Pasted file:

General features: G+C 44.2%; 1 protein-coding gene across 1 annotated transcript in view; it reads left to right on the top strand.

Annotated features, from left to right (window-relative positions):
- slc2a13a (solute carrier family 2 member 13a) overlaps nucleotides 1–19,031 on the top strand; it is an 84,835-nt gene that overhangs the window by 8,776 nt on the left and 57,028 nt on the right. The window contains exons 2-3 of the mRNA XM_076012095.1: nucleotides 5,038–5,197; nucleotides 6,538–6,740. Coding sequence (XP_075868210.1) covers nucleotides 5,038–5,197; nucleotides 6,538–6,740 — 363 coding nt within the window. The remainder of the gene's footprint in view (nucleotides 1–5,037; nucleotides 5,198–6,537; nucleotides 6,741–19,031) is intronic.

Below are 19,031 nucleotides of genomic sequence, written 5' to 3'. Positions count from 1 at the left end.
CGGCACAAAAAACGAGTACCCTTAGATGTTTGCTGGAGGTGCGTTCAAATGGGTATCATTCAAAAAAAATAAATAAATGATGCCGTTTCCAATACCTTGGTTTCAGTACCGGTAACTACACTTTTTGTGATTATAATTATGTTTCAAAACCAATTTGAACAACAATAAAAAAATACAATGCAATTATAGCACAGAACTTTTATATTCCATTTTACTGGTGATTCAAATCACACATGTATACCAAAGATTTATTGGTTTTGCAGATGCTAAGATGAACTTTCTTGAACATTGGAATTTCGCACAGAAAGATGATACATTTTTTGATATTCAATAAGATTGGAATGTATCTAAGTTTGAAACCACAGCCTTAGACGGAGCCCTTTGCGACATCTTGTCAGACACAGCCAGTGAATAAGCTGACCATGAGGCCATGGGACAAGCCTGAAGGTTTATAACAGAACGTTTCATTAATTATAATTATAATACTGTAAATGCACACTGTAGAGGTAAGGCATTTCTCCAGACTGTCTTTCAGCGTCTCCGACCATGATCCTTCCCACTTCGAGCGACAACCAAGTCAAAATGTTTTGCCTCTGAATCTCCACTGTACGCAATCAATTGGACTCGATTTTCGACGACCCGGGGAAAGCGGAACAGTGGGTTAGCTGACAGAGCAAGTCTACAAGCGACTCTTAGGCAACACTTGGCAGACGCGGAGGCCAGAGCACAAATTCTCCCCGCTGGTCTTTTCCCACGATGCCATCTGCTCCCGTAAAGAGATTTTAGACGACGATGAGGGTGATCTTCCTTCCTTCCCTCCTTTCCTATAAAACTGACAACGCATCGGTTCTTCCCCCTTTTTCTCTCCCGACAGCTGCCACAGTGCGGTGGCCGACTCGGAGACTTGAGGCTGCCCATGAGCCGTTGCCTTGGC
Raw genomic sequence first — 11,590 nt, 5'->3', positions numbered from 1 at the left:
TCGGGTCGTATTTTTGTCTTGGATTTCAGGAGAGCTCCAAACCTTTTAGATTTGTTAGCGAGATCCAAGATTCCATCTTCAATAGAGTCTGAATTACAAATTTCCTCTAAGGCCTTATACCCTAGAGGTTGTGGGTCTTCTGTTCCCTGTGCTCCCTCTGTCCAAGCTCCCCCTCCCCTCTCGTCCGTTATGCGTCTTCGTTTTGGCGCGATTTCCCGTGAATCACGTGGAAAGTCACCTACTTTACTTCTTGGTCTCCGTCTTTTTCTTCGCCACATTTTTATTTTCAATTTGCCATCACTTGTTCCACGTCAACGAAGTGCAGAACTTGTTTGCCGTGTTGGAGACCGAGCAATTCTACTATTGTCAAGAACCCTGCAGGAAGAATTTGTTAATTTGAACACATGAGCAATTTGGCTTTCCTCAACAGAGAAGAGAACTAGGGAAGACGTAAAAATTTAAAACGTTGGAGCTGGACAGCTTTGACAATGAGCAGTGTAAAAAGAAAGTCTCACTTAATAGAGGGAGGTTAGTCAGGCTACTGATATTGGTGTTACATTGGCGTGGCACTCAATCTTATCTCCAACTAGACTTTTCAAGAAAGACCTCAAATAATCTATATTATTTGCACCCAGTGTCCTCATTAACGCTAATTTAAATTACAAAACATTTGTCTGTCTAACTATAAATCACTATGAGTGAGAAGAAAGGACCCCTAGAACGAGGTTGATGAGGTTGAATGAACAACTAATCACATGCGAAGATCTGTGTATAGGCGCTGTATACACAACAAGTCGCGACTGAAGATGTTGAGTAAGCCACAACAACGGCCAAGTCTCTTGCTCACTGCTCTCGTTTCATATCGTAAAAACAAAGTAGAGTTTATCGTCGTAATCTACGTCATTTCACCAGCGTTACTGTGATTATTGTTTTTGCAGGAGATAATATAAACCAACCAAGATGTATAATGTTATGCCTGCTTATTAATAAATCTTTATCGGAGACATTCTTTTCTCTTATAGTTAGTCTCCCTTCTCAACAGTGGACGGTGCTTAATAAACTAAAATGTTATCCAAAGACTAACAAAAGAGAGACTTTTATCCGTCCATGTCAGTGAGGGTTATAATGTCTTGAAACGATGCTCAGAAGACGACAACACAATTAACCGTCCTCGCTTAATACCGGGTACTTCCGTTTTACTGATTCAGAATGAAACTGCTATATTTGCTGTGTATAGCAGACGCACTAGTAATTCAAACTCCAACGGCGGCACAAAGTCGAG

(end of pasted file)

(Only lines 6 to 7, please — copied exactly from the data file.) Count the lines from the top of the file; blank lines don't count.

Raw genomic sequence first — 11,590 nt, 5'->3', positions numbered from 1 at the left:
TCGGGTCGTATTTTTGTCTTGGATTTCAGGAGAGCTCCAAACCTTTTAGATTTGTTAGCGAGATCCAAGATTCCATCTTCAATAGAGTCTGAATTACAAATTTCCTCTAAGGCCTTATACCCTAGAGGTTGTGGGTCTTCTGTTCCCTGTGCTCCCTCTGTCCAAGCTCCCCCTCCCCTCTCGTCCGTTATGCGTCTTCGTTTTGGCGCGATTTCCCGTGAATCACGTGGAAAGTCACCTACTTTACTTCTTGGTCTCCGTCTTTTTCTTCGCCACATTTTTATTTTCAATTTGCCATCACTTGTTCCACGTCAACGAAGTGCAGAACTTGTTTGCCGTGTTGGAGACCGAGCAATTCTACTATTGTCAAGAACCCTGCAGGAAGAATTTGTTAATTTGAACACATGAGCAATTTGGCTTTCCTCAACAGAGAAGAGAACTAGGGAAGACGTAAAAATTTAAAACGTTGGAGCTGGACAGCTTTGACAATGAGCAGTGTAAAAAGAAAGTCTCACTTAATAGAGGGAGGTTAGTCAGGCTACTGATATTGGTGTTACATTGGCGTGGCACTCAATCTTATCTCCAACTAGACTTTTCAAGAAAGACCTCAAATAATCTATATTATTTGCACCCAGTGTCCTCATTAACGCTAATTTAAATTACAAAACATTTGTCTGTCTAACTATAAATCACTATGAGTGAGAAGAAAGGACCCCTAGAACGAGGTTGATGAGGTTGAATGAACAACTAATCACATGCGAAGATCTGTGTATAGGCGCTGTATACACAACAAGTCGCGACTGAAGATGTTGAGTAAGCCACAACAACGGCCAAGTCTCTTGCTCACTGCTCTCGTTTCATATCGTAAAAACAAAGTAGAGTTTATCGTCGTAATCTACGTCATTTCACCAGCGTTACTGTGATTATTGTTTTTGCAGGAGATAATATAAACCAACCAAGATGTATAATGTTATGCCTGCTTATTAATAAATCTTTATCGGAGACATTCTTTTCTCTTATAGTTAGTCTCCCTTCTCAACAGTGGACGGTGCTTAATAAACTAAAATGTTATCCAAAGACTAACAAAAGAGAGACTTTTATCCGTCCATGTCAGTGAGGGTTATAATGTCTTGAAACGATGCTCAGAAGACGACAACACAATTAACCGTCCTCGCTTAATACCGGGTACTTCCGTTTTACTGATTCAGAATGAAACTGCTATATTTGCTGTGTATAGCAGACGCACTAGTAATTCAAACTCCAACGGCGGCACAAAGTCGAG